Dissociation or psychosis?: What is the difference and what impact do these different diagnoses have on treatment?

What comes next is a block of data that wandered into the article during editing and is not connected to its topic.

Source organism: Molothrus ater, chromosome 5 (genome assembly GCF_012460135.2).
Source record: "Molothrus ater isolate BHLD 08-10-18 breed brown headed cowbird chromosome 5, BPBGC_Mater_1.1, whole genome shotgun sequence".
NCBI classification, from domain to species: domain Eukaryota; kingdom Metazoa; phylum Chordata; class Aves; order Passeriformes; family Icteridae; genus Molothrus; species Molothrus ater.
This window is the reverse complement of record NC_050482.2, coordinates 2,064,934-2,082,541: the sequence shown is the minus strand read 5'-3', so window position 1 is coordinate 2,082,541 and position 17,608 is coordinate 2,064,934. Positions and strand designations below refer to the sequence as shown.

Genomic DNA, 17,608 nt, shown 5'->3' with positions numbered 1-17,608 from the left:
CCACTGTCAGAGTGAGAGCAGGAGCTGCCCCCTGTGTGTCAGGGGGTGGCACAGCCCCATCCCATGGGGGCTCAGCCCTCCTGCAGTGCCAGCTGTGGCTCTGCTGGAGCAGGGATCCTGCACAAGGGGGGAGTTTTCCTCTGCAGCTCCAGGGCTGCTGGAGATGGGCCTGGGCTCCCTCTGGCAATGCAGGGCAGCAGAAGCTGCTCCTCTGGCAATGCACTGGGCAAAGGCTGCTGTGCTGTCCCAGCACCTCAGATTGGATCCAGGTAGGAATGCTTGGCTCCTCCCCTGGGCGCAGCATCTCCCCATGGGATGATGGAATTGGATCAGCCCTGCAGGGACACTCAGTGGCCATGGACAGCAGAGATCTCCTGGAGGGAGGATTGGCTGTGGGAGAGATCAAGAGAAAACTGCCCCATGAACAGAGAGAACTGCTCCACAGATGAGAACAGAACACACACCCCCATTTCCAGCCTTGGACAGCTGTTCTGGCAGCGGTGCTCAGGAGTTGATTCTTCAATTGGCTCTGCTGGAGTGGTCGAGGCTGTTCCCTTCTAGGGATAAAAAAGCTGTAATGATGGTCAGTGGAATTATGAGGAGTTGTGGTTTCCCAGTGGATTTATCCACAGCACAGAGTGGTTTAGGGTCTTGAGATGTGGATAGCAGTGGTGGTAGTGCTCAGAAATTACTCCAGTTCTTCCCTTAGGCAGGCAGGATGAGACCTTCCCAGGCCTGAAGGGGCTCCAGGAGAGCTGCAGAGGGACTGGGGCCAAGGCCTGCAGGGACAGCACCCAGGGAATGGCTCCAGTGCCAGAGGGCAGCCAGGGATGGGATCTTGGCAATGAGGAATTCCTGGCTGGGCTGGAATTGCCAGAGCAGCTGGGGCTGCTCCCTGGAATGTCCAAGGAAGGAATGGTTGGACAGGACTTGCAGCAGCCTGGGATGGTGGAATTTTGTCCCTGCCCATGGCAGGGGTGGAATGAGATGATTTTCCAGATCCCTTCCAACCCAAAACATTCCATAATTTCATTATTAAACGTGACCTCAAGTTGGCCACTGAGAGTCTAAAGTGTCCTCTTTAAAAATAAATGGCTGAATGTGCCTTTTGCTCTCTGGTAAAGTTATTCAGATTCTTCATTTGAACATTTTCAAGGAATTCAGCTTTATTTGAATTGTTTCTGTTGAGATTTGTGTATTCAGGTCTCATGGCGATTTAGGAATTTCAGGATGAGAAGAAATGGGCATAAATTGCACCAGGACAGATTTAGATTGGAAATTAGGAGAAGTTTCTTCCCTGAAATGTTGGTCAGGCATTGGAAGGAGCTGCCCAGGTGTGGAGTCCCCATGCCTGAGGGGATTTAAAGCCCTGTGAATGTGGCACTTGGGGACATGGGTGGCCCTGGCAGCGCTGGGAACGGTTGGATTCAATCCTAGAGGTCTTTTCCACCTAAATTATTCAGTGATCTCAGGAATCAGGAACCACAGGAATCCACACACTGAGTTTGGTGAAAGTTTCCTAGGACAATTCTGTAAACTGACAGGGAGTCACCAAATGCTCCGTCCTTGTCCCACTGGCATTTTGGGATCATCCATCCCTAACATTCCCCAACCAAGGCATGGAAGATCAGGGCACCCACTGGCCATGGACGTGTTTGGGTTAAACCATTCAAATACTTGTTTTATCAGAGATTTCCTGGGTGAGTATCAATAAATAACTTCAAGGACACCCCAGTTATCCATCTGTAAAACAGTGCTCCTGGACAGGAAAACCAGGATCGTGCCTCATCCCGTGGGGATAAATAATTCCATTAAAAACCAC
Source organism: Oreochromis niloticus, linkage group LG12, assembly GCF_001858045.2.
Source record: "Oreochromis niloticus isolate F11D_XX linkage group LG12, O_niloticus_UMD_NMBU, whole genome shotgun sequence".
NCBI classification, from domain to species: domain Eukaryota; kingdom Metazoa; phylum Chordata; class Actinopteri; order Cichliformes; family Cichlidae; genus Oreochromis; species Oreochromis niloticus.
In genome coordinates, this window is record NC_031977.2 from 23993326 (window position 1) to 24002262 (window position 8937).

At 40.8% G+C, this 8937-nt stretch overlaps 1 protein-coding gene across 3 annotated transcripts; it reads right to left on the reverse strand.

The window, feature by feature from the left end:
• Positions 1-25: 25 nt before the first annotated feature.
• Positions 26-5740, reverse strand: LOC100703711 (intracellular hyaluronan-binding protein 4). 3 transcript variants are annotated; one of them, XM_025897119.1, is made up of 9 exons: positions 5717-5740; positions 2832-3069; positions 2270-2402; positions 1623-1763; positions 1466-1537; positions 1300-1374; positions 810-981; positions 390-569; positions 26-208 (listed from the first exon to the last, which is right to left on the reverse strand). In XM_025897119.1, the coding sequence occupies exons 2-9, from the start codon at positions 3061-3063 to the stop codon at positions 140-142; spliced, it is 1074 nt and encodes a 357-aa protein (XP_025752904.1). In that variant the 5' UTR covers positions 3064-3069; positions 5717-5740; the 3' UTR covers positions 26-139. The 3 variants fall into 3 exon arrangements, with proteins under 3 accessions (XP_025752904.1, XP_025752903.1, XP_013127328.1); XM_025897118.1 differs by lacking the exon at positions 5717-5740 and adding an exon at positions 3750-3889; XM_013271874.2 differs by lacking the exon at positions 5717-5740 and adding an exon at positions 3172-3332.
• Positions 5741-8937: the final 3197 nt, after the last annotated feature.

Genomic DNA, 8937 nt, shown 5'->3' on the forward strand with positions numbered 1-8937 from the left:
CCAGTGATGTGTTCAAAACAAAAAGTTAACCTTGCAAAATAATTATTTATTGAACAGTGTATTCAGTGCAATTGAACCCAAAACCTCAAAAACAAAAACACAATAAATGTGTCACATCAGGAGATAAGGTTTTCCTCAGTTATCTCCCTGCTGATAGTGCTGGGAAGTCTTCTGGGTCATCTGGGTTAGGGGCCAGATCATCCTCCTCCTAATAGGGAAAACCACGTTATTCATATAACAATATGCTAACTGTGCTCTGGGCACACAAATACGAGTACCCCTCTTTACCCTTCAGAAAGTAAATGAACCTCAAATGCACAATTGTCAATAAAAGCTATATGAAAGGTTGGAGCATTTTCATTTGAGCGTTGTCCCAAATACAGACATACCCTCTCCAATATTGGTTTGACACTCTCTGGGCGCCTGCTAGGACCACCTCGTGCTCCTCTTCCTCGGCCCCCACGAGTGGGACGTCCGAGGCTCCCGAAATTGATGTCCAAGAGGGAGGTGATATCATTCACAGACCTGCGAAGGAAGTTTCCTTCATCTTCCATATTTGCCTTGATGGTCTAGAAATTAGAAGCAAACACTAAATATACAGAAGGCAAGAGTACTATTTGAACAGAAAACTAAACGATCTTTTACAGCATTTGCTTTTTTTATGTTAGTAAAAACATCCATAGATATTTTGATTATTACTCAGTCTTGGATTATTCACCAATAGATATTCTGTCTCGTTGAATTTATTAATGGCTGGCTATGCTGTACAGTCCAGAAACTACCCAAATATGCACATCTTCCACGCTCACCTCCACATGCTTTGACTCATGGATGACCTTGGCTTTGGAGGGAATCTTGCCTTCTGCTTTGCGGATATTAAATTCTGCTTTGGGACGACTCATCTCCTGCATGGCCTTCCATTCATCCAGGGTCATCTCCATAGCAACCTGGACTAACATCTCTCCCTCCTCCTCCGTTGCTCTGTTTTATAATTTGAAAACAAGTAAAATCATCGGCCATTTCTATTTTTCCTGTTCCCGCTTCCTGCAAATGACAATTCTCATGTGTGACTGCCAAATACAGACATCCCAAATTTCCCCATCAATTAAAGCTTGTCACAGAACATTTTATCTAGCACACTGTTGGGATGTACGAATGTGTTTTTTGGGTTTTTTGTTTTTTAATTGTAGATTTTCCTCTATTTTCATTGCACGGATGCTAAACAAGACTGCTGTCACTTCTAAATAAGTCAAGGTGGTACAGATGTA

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This is a modified systematic literature review of addressing the question dissociation or psychosis? What is the difference and what impact do these psychopathologies have on treatment? The purpose of the study is to examine the two conditions of Dissociative Identity Disorder (intially known as Multiple Personality Disorder) and schizophrenia (previously termed dementia praecox) in order to provide a greater understanding and awareness of how each is both distinct from and similar to each other and so diminsh the possiblity of confusion, misdiagnosis and unsuitable treatment paths. The literature on schizophrenia and DID is extensive and there are many conflicting academic opinions; some theories suggesting that the conditions are distinct while others that they may be synonymous. This review examines the debates around these issues and provides an understanding of how the historical view of mental illness has influenced modern day perceptions. Symptomatology relating to the conditions is outlined, highlighting the complexity in client presentation, trauma issues and shared features between DID and schizophrenia. Differences and other significant influences underlying diagnostic issues are also presented. The underlying reasons why a diagnosis of schizophrenia often precedes that of DID, are also examined. The aetiology of both conditions is then described, particularly the controversial aspects relating to the causes of DID. Finally implications for practice from this review are considered with the intention of increasing awareness around the multi-factorial issues relating to these two conditions that often results in differential, delayed or no diagnosis. This increased awareness also has the potential to enhance the relationships between client, whanau (family), community and health professionals.